189 146 139 19 62 96 149 142 183 59 93 25 136 186 152 99 22 56 10 53 114 216 173 85 50 111 16 176 88 210 117 13 47 82 213 179 Plane 5
148 144 182 60 91 26 138 185 151 97 23 57 188 145 141 20 63 94 51 109 17 175 90 209 115 14 48 84 212 178 11 54 112 215 172 87 Plane 6
137 184 153 98 24 55 187 147 140 21 61 95 150 143 181 58 92 27 116 15 46 83 211 180 12 52 113 214 174 86 49 110 18 177 89 208
A Pantriagonal Magic Cube can be transformed into another Pantriagonal Magic Cube by moving an orthogonal plane from one side of the cube to the other.
8.7.2 Pantriagonal and Associated
The algorithm to construct a Pantriagonal Associated Magic Cube of order m = 6 has been incorporated in procedure AssPntr6. The resulting cube is shown below: 
Plane 1
1 79 191 80 192 108 102 171 47 62 100 169 193 103 194 77 6 78 105 60 104 167 49 166 196 73 8 101 198 75 54 165 107 164 106 55 Plane 2
36 129 143 182 34 127 160 190 161 2 135 3 141 132 32 131 31 184 130 4 158 5 159 195 30 189 29 134 136 133 154 7 128 197 156 9 Plane 3
199 97 200 71 12 72 39 180 92 179 91 70 202 67 14 95 204 69 96 177 41 68 94 175 16 64 206 65 207 93 99 66 98 173 43 172 Plane 4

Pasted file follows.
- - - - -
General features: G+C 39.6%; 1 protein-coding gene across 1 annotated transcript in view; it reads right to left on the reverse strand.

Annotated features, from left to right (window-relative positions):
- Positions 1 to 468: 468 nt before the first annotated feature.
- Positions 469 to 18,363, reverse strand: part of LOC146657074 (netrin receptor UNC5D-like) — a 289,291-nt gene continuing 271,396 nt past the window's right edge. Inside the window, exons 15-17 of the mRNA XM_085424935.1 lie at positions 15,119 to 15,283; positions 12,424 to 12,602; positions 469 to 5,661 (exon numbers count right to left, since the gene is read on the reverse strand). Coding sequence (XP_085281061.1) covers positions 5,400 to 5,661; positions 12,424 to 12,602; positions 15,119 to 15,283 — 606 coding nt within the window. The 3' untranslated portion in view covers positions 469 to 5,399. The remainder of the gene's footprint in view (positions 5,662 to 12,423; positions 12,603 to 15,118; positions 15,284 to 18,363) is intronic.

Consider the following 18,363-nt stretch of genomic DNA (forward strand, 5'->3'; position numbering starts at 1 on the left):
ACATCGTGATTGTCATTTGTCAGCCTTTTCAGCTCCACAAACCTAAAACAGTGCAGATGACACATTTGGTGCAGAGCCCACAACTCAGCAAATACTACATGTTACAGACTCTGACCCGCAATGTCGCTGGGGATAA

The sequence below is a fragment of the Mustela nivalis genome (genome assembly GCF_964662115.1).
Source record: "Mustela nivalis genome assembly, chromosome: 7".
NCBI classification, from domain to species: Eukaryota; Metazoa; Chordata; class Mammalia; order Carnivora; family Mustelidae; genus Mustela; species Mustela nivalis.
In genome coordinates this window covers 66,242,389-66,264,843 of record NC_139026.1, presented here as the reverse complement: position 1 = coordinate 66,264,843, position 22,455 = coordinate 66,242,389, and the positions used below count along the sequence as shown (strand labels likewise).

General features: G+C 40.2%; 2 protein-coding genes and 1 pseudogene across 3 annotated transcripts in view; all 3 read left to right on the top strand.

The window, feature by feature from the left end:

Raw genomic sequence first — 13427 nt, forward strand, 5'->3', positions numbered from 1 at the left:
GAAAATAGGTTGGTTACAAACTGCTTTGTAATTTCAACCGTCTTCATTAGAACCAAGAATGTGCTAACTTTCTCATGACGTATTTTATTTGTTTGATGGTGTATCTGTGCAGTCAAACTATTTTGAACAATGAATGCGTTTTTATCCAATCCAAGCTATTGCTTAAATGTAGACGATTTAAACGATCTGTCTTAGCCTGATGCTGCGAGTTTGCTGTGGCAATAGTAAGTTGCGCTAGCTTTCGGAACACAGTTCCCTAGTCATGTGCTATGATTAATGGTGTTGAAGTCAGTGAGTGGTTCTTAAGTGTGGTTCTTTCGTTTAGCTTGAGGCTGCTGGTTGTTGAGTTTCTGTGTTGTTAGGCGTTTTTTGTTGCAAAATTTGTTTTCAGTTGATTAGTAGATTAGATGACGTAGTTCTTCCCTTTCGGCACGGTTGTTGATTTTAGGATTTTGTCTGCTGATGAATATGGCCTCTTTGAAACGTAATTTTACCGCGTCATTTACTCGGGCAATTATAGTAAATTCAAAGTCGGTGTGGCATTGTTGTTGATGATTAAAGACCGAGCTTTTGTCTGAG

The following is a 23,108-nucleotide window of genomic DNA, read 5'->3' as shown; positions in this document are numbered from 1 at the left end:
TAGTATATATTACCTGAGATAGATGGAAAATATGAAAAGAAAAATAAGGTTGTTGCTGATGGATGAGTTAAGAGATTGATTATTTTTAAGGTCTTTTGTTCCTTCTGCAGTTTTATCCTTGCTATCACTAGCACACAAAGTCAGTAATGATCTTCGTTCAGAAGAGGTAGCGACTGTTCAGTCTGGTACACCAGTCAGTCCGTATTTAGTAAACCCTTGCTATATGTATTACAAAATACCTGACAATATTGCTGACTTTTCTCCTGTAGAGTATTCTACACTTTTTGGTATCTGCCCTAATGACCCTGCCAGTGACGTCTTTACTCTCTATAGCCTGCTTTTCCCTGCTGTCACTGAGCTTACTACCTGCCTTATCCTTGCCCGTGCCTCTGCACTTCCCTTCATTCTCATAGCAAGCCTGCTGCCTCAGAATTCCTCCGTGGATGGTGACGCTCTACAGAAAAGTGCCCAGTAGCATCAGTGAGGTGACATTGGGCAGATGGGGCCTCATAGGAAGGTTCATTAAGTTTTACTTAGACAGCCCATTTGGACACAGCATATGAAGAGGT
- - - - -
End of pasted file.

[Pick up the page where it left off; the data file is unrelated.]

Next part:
45 174 44 119 151 118 124 10 152 11 153 201 42 123 149 176 40 121 148 13 122 203 150 15 147 126 38 125 37 178 145 205 146 17 120 18 Plane 5
208 61 20 89 210 63 84 81 83 188 28 187 22 58 212 59 213 87 33 186 86 185 85 76 214 82 215 56 27 57 90 183 35 74 88 181 Plane 6
162 111 53 110 52 163 142 19 116 209 144 21 51 168 50 113 157 112 139 211 140 23 114 24 48 117 155 170 46 115 109 25 137 26 138 216
Although other Pantriagonal Magic Cubes can be constructed by means of rotation, reflection and/or planar shifts, the associated property is not invariant to planar shifts.
The obtained results regarding the miscellaneous types of order 6 Magic Cubes as deducted and discussed in previous sections are summarized in following table: 
Type
Characteristics
Subroutine
Results
Simple
Classic
Associated
Classic
Magic Center Planes
Magic Border Planes (sMagic)

Bordered
Symmetrical Edges
Perfect
Concentric, Miscellaneous Center Cubes

Concentric, Miscellaneous Top Squares

Plane Permutations

Pantriagonal
Complete
Associated
Next section will provide some methods for the construction and generation of order 7 Magic Cubes.